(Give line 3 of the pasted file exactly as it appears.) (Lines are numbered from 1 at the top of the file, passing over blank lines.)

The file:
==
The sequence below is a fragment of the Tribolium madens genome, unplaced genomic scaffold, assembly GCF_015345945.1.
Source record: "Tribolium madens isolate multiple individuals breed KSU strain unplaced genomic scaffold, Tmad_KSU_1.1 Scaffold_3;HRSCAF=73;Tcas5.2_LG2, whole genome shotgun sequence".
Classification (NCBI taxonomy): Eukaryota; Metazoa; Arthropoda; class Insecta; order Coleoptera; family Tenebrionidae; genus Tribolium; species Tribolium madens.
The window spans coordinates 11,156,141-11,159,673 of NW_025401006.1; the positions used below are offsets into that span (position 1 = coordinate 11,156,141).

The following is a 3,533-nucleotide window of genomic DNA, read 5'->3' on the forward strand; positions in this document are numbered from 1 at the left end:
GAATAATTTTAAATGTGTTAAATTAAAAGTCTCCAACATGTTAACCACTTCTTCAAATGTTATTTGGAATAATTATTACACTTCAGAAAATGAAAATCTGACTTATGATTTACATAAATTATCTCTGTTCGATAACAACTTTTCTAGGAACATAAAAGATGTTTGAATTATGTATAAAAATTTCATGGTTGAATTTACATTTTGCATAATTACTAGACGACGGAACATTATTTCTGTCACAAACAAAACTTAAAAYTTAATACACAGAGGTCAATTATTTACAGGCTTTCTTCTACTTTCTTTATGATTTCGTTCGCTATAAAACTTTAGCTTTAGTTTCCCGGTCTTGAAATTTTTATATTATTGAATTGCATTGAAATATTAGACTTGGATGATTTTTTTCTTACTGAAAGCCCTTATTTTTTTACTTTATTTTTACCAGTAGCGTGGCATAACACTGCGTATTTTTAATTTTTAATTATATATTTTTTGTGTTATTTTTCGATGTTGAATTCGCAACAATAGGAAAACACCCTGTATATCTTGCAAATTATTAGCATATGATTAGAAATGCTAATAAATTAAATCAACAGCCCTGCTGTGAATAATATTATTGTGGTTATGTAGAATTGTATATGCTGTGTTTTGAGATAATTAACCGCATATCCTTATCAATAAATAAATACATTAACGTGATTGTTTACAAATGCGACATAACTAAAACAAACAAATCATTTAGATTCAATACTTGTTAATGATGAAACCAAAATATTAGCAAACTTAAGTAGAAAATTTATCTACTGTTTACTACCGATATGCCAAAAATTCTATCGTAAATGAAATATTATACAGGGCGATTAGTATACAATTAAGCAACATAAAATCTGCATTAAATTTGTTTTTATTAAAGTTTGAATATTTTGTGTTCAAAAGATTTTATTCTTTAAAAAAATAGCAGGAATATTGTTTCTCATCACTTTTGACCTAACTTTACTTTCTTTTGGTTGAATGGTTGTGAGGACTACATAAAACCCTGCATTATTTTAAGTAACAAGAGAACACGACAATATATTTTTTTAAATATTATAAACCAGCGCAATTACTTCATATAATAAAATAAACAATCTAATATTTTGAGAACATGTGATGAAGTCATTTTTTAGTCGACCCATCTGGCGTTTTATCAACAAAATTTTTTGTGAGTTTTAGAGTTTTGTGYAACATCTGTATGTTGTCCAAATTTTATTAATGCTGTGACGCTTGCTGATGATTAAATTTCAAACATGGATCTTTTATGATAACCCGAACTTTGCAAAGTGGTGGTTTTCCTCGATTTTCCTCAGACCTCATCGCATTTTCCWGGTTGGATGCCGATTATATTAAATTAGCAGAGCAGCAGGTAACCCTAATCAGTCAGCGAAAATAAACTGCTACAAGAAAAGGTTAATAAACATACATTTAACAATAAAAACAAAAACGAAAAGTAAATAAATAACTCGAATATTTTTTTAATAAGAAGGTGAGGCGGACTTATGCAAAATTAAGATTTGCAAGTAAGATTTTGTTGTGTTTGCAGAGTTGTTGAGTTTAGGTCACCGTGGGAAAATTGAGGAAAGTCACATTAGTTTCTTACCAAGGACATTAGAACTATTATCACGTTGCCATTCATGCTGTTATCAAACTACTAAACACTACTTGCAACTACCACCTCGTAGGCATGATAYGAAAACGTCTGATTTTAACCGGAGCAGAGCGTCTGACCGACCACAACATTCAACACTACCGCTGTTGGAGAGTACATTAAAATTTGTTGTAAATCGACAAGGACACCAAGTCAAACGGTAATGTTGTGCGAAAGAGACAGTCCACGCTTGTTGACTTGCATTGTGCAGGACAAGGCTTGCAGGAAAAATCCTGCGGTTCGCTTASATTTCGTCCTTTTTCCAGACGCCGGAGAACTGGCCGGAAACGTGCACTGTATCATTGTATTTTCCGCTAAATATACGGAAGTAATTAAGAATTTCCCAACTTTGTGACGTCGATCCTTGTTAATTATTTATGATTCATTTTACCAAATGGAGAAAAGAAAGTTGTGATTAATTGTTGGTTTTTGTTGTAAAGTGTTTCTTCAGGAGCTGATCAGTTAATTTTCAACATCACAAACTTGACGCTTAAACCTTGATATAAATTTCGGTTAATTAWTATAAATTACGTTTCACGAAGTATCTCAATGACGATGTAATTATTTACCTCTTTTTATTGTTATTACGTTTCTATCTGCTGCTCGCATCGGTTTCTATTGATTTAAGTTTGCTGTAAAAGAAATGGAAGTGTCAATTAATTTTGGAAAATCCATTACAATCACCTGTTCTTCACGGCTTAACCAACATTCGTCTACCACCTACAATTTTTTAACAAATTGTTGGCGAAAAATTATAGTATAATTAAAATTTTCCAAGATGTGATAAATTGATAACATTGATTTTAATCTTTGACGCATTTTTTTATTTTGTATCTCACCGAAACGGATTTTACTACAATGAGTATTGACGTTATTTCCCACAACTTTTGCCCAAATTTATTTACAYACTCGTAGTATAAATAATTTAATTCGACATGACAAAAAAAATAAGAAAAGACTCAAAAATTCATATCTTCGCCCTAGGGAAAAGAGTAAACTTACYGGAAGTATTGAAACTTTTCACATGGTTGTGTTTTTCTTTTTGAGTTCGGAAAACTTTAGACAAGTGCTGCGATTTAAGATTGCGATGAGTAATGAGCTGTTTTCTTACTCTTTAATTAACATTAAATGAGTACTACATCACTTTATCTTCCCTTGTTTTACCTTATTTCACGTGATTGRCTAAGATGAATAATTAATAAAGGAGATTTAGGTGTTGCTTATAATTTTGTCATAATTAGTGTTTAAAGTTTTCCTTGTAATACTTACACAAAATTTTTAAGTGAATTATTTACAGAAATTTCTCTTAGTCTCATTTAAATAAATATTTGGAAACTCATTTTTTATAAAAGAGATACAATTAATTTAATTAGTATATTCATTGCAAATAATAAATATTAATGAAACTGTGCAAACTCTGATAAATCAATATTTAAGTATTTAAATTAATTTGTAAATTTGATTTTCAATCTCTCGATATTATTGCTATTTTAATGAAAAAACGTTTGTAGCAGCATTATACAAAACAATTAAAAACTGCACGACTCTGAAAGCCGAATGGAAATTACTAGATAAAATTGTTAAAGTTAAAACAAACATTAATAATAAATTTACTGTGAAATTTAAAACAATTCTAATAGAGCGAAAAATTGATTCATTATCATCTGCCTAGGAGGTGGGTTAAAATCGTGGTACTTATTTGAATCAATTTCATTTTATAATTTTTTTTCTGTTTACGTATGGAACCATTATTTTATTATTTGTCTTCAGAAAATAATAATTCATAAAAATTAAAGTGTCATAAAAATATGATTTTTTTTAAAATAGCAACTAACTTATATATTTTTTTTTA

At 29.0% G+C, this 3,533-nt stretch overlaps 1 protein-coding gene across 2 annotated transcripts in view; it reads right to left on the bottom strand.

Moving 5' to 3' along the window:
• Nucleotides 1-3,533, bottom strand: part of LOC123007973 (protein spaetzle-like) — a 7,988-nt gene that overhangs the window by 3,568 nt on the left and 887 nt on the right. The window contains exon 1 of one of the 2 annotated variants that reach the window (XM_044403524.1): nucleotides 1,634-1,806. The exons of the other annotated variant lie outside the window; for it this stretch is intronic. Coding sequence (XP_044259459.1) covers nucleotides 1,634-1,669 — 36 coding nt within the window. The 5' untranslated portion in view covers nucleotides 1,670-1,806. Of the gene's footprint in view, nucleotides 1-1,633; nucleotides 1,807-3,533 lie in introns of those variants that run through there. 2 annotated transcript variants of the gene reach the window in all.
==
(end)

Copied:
Classification (NCBI taxonomy): Eukaryota; Metazoa; Arthropoda; class Insecta; order Coleoptera; family Tenebrionidae; genus Tribolium; species Tribolium madens.